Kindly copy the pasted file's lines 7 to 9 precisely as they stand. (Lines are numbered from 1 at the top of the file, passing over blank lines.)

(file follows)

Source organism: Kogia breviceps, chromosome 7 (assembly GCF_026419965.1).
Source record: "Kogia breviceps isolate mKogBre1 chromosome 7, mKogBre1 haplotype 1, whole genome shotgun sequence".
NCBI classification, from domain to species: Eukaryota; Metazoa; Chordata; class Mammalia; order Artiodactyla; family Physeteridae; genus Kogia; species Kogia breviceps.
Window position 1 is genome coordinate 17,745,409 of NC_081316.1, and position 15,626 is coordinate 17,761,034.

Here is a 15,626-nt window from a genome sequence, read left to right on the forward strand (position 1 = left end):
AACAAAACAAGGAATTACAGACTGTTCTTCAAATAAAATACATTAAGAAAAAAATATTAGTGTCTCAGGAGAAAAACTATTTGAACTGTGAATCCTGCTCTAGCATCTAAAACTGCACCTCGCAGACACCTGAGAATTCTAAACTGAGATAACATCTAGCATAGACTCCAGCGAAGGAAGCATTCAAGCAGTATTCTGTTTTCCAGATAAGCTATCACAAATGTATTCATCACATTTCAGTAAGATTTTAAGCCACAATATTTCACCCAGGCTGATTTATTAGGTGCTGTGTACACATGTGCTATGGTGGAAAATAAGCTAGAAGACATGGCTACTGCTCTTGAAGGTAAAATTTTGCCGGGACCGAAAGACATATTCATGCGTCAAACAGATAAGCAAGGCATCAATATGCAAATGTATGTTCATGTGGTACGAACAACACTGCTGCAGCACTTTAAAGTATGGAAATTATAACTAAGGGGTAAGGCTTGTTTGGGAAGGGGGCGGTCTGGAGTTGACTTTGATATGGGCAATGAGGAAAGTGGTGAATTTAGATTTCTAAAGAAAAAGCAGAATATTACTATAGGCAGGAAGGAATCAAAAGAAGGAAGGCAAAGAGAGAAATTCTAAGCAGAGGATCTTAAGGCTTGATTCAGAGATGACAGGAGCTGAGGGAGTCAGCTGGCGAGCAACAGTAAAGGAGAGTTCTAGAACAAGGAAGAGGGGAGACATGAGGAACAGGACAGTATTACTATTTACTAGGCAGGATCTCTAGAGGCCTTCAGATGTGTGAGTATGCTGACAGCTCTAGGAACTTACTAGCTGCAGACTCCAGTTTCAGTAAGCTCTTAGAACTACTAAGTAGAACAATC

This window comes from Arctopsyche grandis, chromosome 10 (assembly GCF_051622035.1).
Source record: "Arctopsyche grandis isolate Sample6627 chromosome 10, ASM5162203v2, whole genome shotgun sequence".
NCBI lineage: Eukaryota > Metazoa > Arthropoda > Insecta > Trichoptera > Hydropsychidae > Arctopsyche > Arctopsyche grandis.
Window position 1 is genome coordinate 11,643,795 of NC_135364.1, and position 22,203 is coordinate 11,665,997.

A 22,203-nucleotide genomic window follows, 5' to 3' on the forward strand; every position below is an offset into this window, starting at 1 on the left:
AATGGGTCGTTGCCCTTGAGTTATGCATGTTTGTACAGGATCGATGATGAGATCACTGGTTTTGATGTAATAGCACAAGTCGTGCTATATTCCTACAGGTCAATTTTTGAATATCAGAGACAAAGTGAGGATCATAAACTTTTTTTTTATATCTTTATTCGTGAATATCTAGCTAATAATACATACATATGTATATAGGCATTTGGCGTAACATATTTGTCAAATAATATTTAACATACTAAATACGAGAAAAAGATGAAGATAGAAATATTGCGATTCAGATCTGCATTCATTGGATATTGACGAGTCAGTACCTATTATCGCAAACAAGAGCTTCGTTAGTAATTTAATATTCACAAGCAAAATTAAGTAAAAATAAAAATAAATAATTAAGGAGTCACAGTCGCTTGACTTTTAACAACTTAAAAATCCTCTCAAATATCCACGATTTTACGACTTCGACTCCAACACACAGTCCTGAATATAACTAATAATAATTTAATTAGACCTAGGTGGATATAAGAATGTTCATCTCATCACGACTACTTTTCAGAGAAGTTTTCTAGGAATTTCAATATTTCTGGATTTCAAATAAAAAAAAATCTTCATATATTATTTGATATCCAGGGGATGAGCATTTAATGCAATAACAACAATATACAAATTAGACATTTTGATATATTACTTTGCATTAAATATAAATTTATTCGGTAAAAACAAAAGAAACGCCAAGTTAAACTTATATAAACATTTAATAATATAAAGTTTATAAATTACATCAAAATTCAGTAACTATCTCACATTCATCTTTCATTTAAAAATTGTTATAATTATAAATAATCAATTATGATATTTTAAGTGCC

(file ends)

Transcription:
This window comes from Arctopsyche grandis, chromosome 10 (assembly GCF_051622035.1).
Source record: "Arctopsyche grandis isolate Sample6627 chromosome 10, ASM5162203v2, whole genome shotgun sequence".
NCBI lineage: Eukaryota > Metazoa > Arthropoda > Insecta > Trichoptera > Hydropsychidae > Arctopsyche > Arctopsyche grandis.